After celebrating the joy and charity of Christmas, A Christmas Carol is foremost a condemnation of 19th-century Victorian England's division between the rich and poor, the Haves and Have-Nots. London was a great world power, rich from industry and colonial influence, yet poverty ran amok through its streets and factories.
The Poor Laws were England's response to poverty. However, the Poor Laws barely kept the poor alive while trampling their dignity; arduous labor in workhouses or humiliating stays in debtors' prisons (both of which Scrooge references in Stave One) were the two welfare options for the poor. Even worse, poverty was profoudnly cyclical. Poor children, afflicted by rickets from working long hours in polluted factories, had little chance to survive into healthy, let alone wealthy, adults.
Dickens's family was sent to debtor's prison when he was twelve (he was able to work in a shoe-polish factory), and the experience clearly marked his later work. In A Christmas Carol, he lashes out against the greed and corruption of the Victorian rich, symbolized by Scrooge prior to his redemption, and celebrates the selflessness and virtue of the poor, represented by the Cratchit family. He even examines the seamier underbelly of London, showing us a scene in the bowels of London as workers divvy up Scrooge's plundered possessions.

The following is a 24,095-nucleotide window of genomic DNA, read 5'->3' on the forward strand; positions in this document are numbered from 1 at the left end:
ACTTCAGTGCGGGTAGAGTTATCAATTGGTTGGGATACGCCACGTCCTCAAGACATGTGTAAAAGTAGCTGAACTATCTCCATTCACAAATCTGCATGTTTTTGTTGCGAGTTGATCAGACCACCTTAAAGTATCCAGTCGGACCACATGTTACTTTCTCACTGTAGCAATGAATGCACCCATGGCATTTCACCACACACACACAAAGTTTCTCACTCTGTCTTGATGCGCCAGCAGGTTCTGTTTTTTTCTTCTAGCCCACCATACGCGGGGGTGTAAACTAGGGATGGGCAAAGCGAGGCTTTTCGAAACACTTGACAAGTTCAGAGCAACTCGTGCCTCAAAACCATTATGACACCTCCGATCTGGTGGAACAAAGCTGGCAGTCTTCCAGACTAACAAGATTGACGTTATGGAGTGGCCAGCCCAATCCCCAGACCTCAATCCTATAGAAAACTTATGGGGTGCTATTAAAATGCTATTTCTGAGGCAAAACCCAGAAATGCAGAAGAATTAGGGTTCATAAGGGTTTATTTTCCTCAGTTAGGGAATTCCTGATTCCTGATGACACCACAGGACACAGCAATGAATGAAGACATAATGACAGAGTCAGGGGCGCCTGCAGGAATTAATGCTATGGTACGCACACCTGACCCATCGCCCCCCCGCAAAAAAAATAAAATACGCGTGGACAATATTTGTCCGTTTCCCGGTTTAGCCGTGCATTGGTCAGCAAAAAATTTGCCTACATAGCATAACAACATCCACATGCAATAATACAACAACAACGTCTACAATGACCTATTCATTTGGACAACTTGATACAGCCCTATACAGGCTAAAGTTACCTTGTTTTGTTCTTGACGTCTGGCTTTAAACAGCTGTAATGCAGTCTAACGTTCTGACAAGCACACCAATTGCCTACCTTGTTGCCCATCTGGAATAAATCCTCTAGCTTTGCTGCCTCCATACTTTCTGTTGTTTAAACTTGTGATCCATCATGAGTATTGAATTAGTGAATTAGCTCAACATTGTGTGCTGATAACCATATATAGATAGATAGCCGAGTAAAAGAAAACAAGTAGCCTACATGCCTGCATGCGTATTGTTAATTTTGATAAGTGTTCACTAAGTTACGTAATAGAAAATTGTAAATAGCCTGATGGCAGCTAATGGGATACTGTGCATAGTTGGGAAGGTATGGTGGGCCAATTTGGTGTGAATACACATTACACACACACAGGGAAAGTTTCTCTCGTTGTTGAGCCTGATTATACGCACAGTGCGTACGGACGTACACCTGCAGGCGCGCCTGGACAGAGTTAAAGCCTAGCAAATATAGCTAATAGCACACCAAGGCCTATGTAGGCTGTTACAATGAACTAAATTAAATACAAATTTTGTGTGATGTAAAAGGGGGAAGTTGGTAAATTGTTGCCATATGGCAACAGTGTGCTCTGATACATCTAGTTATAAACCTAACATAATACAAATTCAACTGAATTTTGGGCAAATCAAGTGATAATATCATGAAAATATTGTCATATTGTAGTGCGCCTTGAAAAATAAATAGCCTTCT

Fittingly, Dickens wrote the novella while somewhat impoverished in the fall of 1843. To ensure the book's affordability when published the week before Christmas 1843, he paid for the production costs himself and set the price at a low five shillings. These expenses, coupled with rabid piracy, financially offset the wild success of A Christmas Carol, and Dickens earned much less than expected. Nevertheless, his most popular work?and perhaps the most popular artistic work associated with Christmas?continues to dominate our idea of Christmas through numerous film and theater reincarnations and ritual readings.